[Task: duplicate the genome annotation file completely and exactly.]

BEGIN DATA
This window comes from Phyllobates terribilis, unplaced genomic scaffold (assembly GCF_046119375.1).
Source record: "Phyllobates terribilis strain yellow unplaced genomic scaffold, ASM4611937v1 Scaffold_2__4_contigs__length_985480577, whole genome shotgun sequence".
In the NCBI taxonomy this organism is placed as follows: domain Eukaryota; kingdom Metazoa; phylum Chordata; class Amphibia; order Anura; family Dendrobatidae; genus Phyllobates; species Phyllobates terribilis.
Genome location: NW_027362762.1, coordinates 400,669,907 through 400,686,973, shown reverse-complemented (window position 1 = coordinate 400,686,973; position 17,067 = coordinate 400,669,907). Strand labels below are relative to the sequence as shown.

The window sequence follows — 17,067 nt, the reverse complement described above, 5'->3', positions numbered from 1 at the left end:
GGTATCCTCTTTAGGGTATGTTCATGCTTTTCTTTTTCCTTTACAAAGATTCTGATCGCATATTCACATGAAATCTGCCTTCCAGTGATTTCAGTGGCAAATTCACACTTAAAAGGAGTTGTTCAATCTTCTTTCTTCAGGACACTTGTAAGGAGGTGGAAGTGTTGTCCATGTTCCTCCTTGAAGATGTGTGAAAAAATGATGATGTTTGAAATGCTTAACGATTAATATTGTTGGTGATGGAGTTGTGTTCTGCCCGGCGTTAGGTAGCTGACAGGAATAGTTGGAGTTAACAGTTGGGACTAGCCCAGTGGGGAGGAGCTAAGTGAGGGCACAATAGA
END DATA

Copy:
This window comes from Phyllobates terribilis, unplaced genomic scaffold (assembly GCF_046119375.1).
Source record: "Phyllobates terribilis strain yellow unplaced genomic scaffold, ASM4611937v1 Scaffold_2__4_contigs__length_985480577, whole genome shotgun sequence".
In the NCBI taxonomy this organism is placed as follows: domain Eukaryota; kingdom Metazoa; phylum Chordata; class Amphibia; order Anura; family Dendrobatidae; genus Phyllobates; species Phyllobates terribilis.
Genome location: NW_027362762.1, coordinates 400,669,907 through 400,686,973, shown reverse-complemented (window position 1 = coordinate 400,686,973; position 17,067 = coordinate 400,669,907). Strand labels below are relative to the sequence as shown.

The window sequence follows — 17,067 nt, the reverse complement described above, 5'->3', positions numbered from 1 at the left end:
GGTATCCTCTTTAGGGTATGTTCATGCTTTTCTTTTTCCTTTACAAAGATTCTGATCGCATATTCACATGAAATCTGCCTTCCAGTGATTTCAGTGGCAAATTCACACTTAAAAGGAGTTGTTCAATCTTCTTTCTTCAGGACACTTGTAAGGAGGTGGAAGTGTTGTCCATGTTCCTCCTTGAAGATGTGTGAAAAAATGATGATGTTTGAAATGCTTAACGATTAATATTGTTGGTGATGGAGTTGTGTTCTGCCCGGCGTTAGGTAGCTGACAGGAATAGTTGGAGTTAACAGTTGGGACTAGCCCAGTGGGGAGGAGCTAAGTGAGGGCACAATAGA